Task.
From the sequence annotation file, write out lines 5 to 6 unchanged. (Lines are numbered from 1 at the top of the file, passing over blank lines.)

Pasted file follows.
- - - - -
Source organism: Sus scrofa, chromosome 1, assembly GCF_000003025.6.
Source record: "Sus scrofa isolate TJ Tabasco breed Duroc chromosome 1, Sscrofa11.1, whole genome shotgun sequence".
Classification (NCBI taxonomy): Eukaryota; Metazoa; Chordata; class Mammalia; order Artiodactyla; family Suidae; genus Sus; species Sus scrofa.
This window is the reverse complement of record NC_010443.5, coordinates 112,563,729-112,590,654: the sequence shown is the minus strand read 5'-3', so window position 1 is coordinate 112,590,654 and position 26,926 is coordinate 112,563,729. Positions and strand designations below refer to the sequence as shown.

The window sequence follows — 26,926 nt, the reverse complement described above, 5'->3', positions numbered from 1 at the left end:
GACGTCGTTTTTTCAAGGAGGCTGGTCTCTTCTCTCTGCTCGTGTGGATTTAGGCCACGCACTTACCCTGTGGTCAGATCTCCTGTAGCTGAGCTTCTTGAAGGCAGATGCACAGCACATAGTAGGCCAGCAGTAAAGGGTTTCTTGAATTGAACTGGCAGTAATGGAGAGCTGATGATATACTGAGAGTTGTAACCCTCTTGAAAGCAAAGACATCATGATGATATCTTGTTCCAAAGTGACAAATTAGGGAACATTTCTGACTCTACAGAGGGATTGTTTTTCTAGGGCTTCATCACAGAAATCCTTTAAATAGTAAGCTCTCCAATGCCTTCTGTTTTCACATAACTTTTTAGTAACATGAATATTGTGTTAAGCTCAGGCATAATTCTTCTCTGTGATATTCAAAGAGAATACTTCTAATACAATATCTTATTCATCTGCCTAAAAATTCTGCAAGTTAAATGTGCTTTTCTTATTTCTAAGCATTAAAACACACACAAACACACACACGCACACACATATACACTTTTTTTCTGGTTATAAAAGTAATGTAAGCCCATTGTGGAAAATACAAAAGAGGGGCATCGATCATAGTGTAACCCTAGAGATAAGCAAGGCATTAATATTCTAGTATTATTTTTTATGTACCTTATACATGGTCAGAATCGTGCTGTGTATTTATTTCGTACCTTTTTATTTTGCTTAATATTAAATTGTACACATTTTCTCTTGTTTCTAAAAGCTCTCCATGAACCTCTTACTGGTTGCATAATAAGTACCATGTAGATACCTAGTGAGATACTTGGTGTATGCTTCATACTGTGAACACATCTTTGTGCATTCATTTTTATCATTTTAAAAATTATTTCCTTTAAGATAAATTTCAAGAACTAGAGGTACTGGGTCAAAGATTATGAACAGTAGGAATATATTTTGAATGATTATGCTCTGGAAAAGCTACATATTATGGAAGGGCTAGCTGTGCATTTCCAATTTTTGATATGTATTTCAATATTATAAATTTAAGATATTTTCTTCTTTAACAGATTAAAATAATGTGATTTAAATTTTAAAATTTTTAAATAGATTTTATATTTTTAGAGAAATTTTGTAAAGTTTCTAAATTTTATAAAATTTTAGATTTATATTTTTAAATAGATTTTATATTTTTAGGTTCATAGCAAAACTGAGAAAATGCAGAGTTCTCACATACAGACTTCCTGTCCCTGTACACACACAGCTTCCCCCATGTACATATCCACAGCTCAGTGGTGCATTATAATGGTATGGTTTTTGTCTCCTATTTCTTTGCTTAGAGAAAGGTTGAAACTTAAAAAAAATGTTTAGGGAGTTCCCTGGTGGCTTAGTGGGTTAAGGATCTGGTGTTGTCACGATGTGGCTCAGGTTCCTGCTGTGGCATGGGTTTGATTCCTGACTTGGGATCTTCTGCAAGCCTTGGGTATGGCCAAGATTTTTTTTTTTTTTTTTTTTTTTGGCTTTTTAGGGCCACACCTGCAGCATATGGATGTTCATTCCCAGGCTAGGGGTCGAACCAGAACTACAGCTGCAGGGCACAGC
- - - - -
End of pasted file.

The window sequence follows — 26,926 nt, the reverse complement described above, 5'->3', positions numbered from 1 at the left end:
GACGTCGTTTTTTCAAGGAGGCTGGTCTCTTCTCTCTGCTCGTGTGGATTTAGGCCACGCACTTACCCTGTGGTCAGATCTCCTGTAGCTGAGCTTCTTGAAGGCAGATGCACAGCACATAGTAGGCCAGCAGTAAAGGGTTTCTTGAATTGAACTGGCAGTAATGGAGAGCTGATGATATACTGAGAGTTGTAACCCTCTTGAAAGCAAAGACATCATGATGATATCTTGTTCCAAAGTGACAAATTAGGGAACATTTCTGACTCTACAGAGGGATTGTTTTTCTAGGGCTTCATCACAGAAATCCTTTAAATAGTAAGCTCTCCAATGCCTTCTGTTTTCACATAACTTTTTAGTAACATGAATATTGTGTTAAGCTCAGGCATAATTCTTCTCTGTGATATTCAAAGAGAATACTTCTAATACAATATCTTATTCATCTGCCTAAAAATTCTGCAAGTTAAATGTGCTTTTCTTATTTCTAAGCATTAAAACACACACAAACACACACACGCACACACATATACACTTTTTTTCTGGTTATAAAAGTAATGTAAGCCCATTGTGGAAAATACAAAAGAGGGGCATCGATCATAGTGTAACCCTAGAGATAAGCAAGGCATTAATATTCTAGTATTATTTTTTATGTACCTTATACATGGTCAGAATCGTGCTGTGTATTTATTTCGTACCTTTTTATTTTGCTTAATATTAAATTGTACACATTTTCTCTTGTTTCTAAAAGCTCTCCATGAACCTCTTACTGGTTGCATAATAAGTACCATGTAGATACCTAGTGAGATACTTGGTGTATGCTTCATACTGTGAACACATCTTTGTGCATTCATTTTTATCATTTTAAAAATTATTTCCTTTAAGATAAATTTCAAGAACTAGAGGTACTGGGTCAAAGATTATGAACAGTAGGAATATATTTTGAATGATTATGCTCTGGAAAAGCTACATATTATGGAAGGGCTAGCTGTGCATTTCCAATTTTTGATATGTATTTCAATATTATAAATTTAAGATATTTTCTTCTTTAACAGATTAAAATAATGTGATTTAAATTTTAAAATTTTTAAATAGATTTTATATTTTTAGAGAAATTTTGTAAAGTTTCTAAATTTTATAAAATTTTAGATTTATATTTTTAAATAGATTTTATATTTTTAGGTTCATAGCAAAACTGAGAAAATGCAGAGTTCTCACATACAGACTTCCTGTCCCTGTACACACACAGCTTCCCCCATGTACATATCCACAGCTCAGTGGTGCATTATAATGGTATGGTTTTTGTCTCCTATTTCTTTGCTTAGAGAAAGGTTGAAACTTAAAAAAAATGTTTAGGGAGTTCCCTGGTGGCTTAGTGGGTTAAGGATCTGGTGTTGTCACGATGTGGCTCAGGTTCCTGCTGTGGCATGGGTTTGATTCCTGACTTGGGATCTTCTGCAAGCCTTGGGTATGGCCAAGATTTTTTTTTTTTTTTTTTTTTTTGGCTTTTTAGGGCCACACCTGCAGCATATGGATGTTCATTCCCAGGCTAGGGGTCGAACCAGAACTACAGCTGCAGGGCACAGC